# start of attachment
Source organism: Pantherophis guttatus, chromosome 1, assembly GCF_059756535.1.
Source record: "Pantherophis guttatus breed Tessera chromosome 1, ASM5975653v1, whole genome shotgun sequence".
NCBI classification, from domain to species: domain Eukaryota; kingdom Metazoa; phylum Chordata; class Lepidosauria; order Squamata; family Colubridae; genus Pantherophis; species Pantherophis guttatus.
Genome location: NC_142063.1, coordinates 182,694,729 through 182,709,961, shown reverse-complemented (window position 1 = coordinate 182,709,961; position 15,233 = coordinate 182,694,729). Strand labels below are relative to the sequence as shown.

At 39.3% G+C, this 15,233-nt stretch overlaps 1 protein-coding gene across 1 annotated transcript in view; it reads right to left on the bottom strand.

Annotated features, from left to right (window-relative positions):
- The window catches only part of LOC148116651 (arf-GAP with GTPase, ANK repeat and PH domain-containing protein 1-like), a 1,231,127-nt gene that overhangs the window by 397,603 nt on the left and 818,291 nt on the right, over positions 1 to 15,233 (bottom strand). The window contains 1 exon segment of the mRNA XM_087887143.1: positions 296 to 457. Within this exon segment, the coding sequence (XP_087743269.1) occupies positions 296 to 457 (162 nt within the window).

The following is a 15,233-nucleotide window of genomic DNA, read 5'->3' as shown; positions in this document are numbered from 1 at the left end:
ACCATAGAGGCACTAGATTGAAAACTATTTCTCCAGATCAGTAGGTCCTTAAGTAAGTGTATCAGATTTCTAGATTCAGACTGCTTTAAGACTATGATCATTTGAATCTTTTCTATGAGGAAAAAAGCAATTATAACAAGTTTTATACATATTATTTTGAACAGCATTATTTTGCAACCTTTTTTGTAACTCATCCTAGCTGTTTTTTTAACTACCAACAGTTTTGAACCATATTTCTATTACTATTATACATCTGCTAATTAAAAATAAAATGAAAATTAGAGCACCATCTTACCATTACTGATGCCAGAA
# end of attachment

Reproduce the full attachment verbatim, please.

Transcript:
Source organism: Pantherophis guttatus, chromosome 1, assembly GCF_059756535.1.
Source record: "Pantherophis guttatus breed Tessera chromosome 1, ASM5975653v1, whole genome shotgun sequence".
NCBI classification, from domain to species: domain Eukaryota; kingdom Metazoa; phylum Chordata; class Lepidosauria; order Squamata; family Colubridae; genus Pantherophis; species Pantherophis guttatus.
Genome location: NC_142063.1, coordinates 182,694,729 through 182,709,961, shown reverse-complemented (window position 1 = coordinate 182,709,961; position 15,233 = coordinate 182,694,729). Strand labels below are relative to the sequence as shown.

At 39.3% G+C, this 15,233-nt stretch overlaps 1 protein-coding gene across 1 annotated transcript in view; it reads right to left on the bottom strand.

Annotated features, from left to right (window-relative positions):
- The window catches only part of LOC148116651 (arf-GAP with GTPase, ANK repeat and PH domain-containing protein 1-like), a 1,231,127-nt gene that overhangs the window by 397,603 nt on the left and 818,291 nt on the right, over positions 1 to 15,233 (bottom strand). The window contains 1 exon segment of the mRNA XM_087887143.1: positions 296 to 457. Within this exon segment, the coding sequence (XP_087743269.1) occupies positions 296 to 457 (162 nt within the window).

The following is a 15,233-nucleotide window of genomic DNA, read 5'->3' as shown; positions in this document are numbered from 1 at the left end:
ACCATAGAGGCACTAGATTGAAAACTATTTCTCCAGATCAGTAGGTCCTTAAGTAAGTGTATCAGATTTCTAGATTCAGACTGCTTTAAGACTATGATCATTTGAATCTTTTCTATGAGGAAAAAAGCAATTATAACAAGTTTTATACATATTATTTTGAACAGCATTATTTTGCAACCTTTTTTGTAACTCATCCTAGCTGTTTTTTTAACTACCAACAGTTTTGAACCATATTTCTATTACTATTATACATCTGCTAATTAAAAATAAAATGAAAATTAGAGCACCATCTTACCATTACTGATGCCAGAA